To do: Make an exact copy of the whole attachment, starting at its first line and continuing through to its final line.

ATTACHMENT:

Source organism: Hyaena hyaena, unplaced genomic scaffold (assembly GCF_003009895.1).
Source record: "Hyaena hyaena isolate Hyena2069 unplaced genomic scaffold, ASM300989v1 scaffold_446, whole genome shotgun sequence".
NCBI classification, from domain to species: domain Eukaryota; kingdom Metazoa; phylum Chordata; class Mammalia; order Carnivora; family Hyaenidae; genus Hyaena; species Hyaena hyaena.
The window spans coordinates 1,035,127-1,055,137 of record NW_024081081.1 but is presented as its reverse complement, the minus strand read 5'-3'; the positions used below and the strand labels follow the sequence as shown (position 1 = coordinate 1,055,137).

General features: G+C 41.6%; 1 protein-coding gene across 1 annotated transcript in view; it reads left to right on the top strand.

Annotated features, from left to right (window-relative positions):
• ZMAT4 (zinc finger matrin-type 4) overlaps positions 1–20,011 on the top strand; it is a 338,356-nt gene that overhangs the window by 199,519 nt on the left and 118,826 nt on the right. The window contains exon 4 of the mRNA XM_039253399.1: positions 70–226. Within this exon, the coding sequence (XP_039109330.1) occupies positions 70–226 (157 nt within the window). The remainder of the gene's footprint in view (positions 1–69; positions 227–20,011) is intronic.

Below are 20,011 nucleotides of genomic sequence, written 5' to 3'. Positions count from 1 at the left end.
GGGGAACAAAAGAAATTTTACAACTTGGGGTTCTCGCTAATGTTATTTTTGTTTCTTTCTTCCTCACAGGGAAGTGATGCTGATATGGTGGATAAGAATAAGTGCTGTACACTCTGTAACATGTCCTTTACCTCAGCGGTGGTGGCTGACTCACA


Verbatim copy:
Source organism: Hyaena hyaena, unplaced genomic scaffold (assembly GCF_003009895.1).
Source record: "Hyaena hyaena isolate Hyena2069 unplaced genomic scaffold, ASM300989v1 scaffold_446, whole genome shotgun sequence".
NCBI classification, from domain to species: domain Eukaryota; kingdom Metazoa; phylum Chordata; class Mammalia; order Carnivora; family Hyaenidae; genus Hyaena; species Hyaena hyaena.
The window spans coordinates 1,035,127-1,055,137 of record NW_024081081.1 but is presented as its reverse complement, the minus strand read 5'-3'; the positions used below and the strand labels follow the sequence as shown (position 1 = coordinate 1,055,137).

General features: G+C 41.6%; 1 protein-coding gene across 1 annotated transcript in view; it reads left to right on the top strand.

Annotated features, from left to right (window-relative positions):
• ZMAT4 (zinc finger matrin-type 4) overlaps positions 1–20,011 on the top strand; it is a 338,356-nt gene that overhangs the window by 199,519 nt on the left and 118,826 nt on the right. The window contains exon 4 of the mRNA XM_039253399.1: positions 70–226. Within this exon, the coding sequence (XP_039109330.1) occupies positions 70–226 (157 nt within the window). The remainder of the gene's footprint in view (positions 1–69; positions 227–20,011) is intronic.

Below are 20,011 nucleotides of genomic sequence, written 5' to 3'. Positions count from 1 at the left end.
GGGGAACAAAAGAAATTTTACAACTTGGGGTTCTCGCTAATGTTATTTTTGTTTCTTTCTTCCTCACAGGGAAGTGATGCTGATATGGTGGATAAGAATAAGTGCTGTACACTCTGTAACATGTCCTTTACCTCAGCGGTGGTGGCTGACTCACA